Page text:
Bobby Jindal’s Tax Plan Would End the Employer-Sponsored Health Insurance Exclusion

October 9, 2015

Some of the features of Bobby Jindal’s recently released tax plan – fewer tax brackets, ending the estate tax, and eliminating itemized deductions – should be familiar from other Republican candidates’ tax plans. But a few elements of Jindal’s plan stand out from the rest of the field. Specifically, Jindal would significantly change the tax treatment of employer-sponsored health insurance plans.

Since the 1940s, health insurance benefits provided by employers have not been subject to federal taxation. Businesses are able to deduct the cost of health insurance provided to employees, while employees are not required to report health insurance benefits as taxable income. Essentially, this amounts to a tax subsidy of employer-sponsored health insurance, which many have blamed for fueling high healthcare costs. In addition, the exclusion leads to over $200 billion in lost income tax revenue every year, one of the most expensive provisions in the tax code.

During the 2008 campaign, candidate John McCain called for replacing the health insurance exclusion with a health insurance credit – thereby requiring Americans to report the value of health insurance benefits as income. He was attacked for this proposal by the Obama campaign, who accused him of taxing healthcare benefits “for the first time in history.” Two years later, President Obama would sign into law a tax on healthcare benefits over a certain threshold – the Cadillac tax – as part of the Affordable Care Act.

While Bobby Jindal has called for repealing the Cadillac tax, his tax plan would include a provision similar in concept. According to Jindal’s website, his plan would “replace the exclusion for employer-based health insurance with a standard deduction for health insurance costs whether they are provided by the employer or purchased by an individual.” This means that Americans would be required to report health benefits as income, but would be able to deduct a set amount of healthcare benefits every year. Essentially, employer-provided health insurance would still be tax-free under a given threshold, and would be taxed over the threshold – just like the Cadillac tax.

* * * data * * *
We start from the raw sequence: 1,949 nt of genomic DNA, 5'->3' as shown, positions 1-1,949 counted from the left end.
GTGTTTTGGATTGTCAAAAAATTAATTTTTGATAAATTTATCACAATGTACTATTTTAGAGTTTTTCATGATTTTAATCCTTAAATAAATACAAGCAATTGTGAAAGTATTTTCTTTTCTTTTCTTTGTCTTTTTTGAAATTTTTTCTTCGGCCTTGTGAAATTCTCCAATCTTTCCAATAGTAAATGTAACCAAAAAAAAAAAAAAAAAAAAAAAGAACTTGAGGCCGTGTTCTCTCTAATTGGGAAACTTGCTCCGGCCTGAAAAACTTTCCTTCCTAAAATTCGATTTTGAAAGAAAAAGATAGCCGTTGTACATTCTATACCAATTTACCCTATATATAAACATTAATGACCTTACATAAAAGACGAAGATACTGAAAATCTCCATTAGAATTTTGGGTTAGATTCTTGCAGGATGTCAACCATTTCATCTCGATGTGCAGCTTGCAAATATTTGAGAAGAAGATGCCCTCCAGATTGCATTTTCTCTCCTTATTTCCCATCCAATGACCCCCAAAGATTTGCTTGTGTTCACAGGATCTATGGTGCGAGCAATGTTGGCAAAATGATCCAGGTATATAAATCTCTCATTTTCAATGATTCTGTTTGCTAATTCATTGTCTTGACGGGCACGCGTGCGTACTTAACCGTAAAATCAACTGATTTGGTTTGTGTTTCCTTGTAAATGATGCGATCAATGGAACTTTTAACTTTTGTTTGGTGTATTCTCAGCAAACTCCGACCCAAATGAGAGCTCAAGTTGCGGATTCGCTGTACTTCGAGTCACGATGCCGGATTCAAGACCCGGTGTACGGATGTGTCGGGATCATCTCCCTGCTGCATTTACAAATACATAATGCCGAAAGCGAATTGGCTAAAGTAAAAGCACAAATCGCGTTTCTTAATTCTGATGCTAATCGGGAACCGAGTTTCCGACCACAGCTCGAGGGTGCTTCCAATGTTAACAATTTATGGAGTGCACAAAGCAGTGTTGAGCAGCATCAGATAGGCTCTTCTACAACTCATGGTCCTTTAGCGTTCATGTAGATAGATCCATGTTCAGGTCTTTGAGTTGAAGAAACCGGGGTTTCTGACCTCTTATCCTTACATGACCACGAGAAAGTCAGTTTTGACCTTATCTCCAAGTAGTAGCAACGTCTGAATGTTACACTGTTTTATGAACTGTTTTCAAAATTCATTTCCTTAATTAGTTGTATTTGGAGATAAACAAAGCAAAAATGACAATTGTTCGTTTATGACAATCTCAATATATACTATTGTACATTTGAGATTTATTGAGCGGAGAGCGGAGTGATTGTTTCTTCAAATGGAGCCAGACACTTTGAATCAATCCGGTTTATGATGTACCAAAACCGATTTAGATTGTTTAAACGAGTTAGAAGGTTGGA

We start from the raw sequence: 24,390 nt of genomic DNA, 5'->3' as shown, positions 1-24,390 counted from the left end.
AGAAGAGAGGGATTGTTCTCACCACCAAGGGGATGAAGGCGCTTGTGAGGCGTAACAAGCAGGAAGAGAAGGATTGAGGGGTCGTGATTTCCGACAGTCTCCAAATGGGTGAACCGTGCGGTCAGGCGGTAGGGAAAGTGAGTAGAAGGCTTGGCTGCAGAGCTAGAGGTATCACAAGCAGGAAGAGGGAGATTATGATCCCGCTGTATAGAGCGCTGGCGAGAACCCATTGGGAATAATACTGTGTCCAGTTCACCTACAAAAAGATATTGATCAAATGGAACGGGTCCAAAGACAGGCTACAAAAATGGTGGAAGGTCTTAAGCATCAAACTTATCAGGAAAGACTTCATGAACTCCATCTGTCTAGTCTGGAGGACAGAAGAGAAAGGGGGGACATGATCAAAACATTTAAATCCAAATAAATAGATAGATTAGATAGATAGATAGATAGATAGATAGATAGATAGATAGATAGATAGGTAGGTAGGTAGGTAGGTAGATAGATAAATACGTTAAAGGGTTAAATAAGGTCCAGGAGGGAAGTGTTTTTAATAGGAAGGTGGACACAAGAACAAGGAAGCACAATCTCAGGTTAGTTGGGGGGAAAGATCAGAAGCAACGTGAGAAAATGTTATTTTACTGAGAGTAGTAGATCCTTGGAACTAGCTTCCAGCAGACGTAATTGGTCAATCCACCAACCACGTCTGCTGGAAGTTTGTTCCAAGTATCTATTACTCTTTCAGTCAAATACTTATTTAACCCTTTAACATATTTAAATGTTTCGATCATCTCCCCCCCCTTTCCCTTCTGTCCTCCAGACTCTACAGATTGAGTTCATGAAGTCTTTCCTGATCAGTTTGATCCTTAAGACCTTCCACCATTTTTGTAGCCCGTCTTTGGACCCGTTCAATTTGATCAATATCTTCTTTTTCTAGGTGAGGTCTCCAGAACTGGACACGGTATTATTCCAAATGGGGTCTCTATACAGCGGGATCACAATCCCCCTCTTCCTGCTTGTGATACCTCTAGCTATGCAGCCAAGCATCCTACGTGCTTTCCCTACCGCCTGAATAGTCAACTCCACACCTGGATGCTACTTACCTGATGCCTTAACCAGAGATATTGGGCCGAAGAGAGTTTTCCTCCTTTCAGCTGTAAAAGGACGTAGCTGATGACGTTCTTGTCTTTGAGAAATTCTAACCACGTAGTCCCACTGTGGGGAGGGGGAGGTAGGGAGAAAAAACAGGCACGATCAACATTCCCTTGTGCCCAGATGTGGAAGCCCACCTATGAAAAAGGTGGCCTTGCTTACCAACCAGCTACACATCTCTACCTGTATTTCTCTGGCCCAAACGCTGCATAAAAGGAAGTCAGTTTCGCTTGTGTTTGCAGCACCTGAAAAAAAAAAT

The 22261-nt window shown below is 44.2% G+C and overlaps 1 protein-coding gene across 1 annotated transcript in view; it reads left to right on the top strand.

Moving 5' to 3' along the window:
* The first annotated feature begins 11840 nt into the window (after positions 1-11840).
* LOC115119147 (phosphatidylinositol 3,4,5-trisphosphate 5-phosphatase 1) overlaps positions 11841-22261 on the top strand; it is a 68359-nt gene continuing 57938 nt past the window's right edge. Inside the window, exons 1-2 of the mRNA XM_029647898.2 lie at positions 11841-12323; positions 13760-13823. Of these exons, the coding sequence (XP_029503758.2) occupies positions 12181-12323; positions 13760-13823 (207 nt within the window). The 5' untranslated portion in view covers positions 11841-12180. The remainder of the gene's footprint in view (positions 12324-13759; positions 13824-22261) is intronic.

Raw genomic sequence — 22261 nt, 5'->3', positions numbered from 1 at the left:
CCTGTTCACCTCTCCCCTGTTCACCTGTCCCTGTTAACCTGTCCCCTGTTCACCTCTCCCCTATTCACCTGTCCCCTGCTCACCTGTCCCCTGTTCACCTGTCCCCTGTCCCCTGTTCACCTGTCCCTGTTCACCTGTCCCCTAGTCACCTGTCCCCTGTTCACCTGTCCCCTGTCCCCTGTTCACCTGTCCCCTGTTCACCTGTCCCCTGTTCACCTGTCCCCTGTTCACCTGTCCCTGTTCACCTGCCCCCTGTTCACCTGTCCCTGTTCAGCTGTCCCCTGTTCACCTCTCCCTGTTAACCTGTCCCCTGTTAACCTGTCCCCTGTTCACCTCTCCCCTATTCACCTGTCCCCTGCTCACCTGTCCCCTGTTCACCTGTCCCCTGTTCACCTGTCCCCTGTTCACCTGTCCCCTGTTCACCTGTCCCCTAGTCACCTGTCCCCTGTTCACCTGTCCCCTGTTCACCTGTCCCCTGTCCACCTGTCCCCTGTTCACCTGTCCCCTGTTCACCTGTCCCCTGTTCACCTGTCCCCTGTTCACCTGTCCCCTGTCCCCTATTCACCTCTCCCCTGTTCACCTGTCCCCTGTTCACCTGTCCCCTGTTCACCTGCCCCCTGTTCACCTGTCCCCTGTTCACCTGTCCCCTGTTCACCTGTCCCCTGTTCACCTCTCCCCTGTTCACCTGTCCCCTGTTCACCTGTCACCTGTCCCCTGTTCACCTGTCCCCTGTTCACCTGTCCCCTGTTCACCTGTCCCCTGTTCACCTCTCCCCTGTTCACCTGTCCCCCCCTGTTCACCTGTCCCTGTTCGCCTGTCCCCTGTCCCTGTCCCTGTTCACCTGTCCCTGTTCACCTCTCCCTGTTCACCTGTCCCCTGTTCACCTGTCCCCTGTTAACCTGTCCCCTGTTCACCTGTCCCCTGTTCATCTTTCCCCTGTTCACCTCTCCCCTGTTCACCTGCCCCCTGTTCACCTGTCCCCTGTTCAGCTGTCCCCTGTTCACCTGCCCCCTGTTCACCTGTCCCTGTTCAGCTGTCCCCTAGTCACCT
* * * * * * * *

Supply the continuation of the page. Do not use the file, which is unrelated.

However, this provision of Jindal’s plan differs from the Cadillac tax in several important respects. While the Cadillac tax imposes a flat rate of 40 percent on the value of employer healthcare plans above a threshold, Jindal’s proposal would impose the rate of whatever tax bracket a household falls into. In the case of Jindal’s plan, insurance plans would likely be subject to a rate of 25 percent, the top tax bracket that Jindal proposes.

Additionally, Jindal would index the standard deduction for health insurance to inflation. After its first two years, the Cadillac tax’s thresholds are indexed to overall inflation, not healthcare inflation (which grows much faster), meaning that more and more healthcare plans will be subject to the tax with each passing year. It is unclear whether Jindal would index his standard deduction to overall inflation or healthcare inflation.

Perhaps most importantly, while the Cadillac tax is imposed on businesses, Jindal would tax individuals on their healthcare benefits. This would be an important structural shift in the tax treatment of healthcare: for the first time, individuals would be required to report the value of their employer-provided healthcare plans, even if they do not pay taxes on the majority of it. This would be an important administrative step towards understanding who receives tax-preferred employer-sponsored health insurance, and would make it easier to roll back the tax preference later on.

At least one other presidential candidate has called for changing the tax treatment of employer-sponsored health insurance: Marco Rubio’s healthcare plan calls for setting the tax preference for health insurance “on a glide path” and replacing it with a tax credit for healthcare.

Under sound tax policy, the tax code would treat all forms of labor compensation equally, including health insurance benefits. Thus, candidates’ proposals to replace the tax exclusion of employer-sponsored health insurance with a deduction or credit are a step in the right direction.

(Edited to reflect the Cadillac tax's indexation.)

Was this page helpful to you?


Thank You!

The Tax Foundation works hard to provide insightful tax policy analysis. Our work depends on support from members of the public like you. Would you consider contributing to our work?

Contribute to the Tax Foundation


Related Articles